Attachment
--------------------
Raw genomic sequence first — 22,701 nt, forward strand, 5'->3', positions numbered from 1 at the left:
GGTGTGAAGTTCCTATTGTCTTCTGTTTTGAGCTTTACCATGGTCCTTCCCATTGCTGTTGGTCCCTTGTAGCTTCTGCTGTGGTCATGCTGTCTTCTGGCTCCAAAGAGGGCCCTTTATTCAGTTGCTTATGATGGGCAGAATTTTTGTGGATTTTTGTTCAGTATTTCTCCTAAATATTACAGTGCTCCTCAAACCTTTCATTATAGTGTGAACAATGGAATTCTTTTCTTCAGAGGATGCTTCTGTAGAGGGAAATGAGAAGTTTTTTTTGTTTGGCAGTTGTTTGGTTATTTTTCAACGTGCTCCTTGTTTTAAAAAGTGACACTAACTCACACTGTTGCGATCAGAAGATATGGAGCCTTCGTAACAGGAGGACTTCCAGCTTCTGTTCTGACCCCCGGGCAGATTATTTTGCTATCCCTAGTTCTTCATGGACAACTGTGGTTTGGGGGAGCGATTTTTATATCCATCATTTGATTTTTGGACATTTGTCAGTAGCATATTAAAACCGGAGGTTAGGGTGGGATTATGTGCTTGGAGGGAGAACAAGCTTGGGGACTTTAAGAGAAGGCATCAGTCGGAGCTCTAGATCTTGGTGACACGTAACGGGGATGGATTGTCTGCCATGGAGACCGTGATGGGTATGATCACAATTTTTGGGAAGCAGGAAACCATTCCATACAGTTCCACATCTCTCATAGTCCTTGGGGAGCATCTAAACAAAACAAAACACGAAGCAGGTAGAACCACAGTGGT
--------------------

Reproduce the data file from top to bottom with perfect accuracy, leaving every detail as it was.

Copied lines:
Raw genomic sequence first — 22,701 nt, forward strand, 5'->3', positions numbered from 1 at the left:
GGTGTGAAGTTCCTATTGTCTTCTGTTTTGAGCTTTACCATGGTCCTTCCCATTGCTGTTGGTCCCTTGTAGCTTCTGCTGTGGTCATGCTGTCTTCTGGCTCCAAAGAGGGCCCTTTATTCAGTTGCTTATGATGGGCAGAATTTTTGTGGATTTTTGTTCAGTATTTCTCCTAAATATTACAGTGCTCCTCAAACCTTTCATTATAGTGTGAACAATGGAATTCTTTTCTTCAGAGGATGCTTCTGTAGAGGGAAATGAGAAGTTTTTTTTGTTTGGCAGTTGTTTGGTTATTTTTCAACGTGCTCCTTGTTTTAAAAAGTGACACTAACTCACACTGTTGCGATCAGAAGATATGGAGCCTTCGTAACAGGAGGACTTCCAGCTTCTGTTCTGACCCCCGGGCAGATTATTTTGCTATCCCTAGTTCTTCATGGACAACTGTGGTTTGGGGGAGCGATTTTTATATCCATCATTTGATTTTTGGACATTTGTCAGTAGCATATTAAAACCGGAGGTTAGGGTGGGATTATGTGCTTGGAGGGAGAACAAGCTTGGGGACTTTAAGAGAAGGCATCAGTCGGAGCTCTAGATCTTGGTGACACGTAACGGGGATGGATTGTCTGCCATGGAGACCGTGATGGGTATGATCACAATTTTTGGGAAGCAGGAAACCATTCCATACAGTTCCACATCTCTCATAGTCCTTGGGGAGCATCTAAACAAAACAAAACACGAAGCAGGTAGAACCACAGTGGT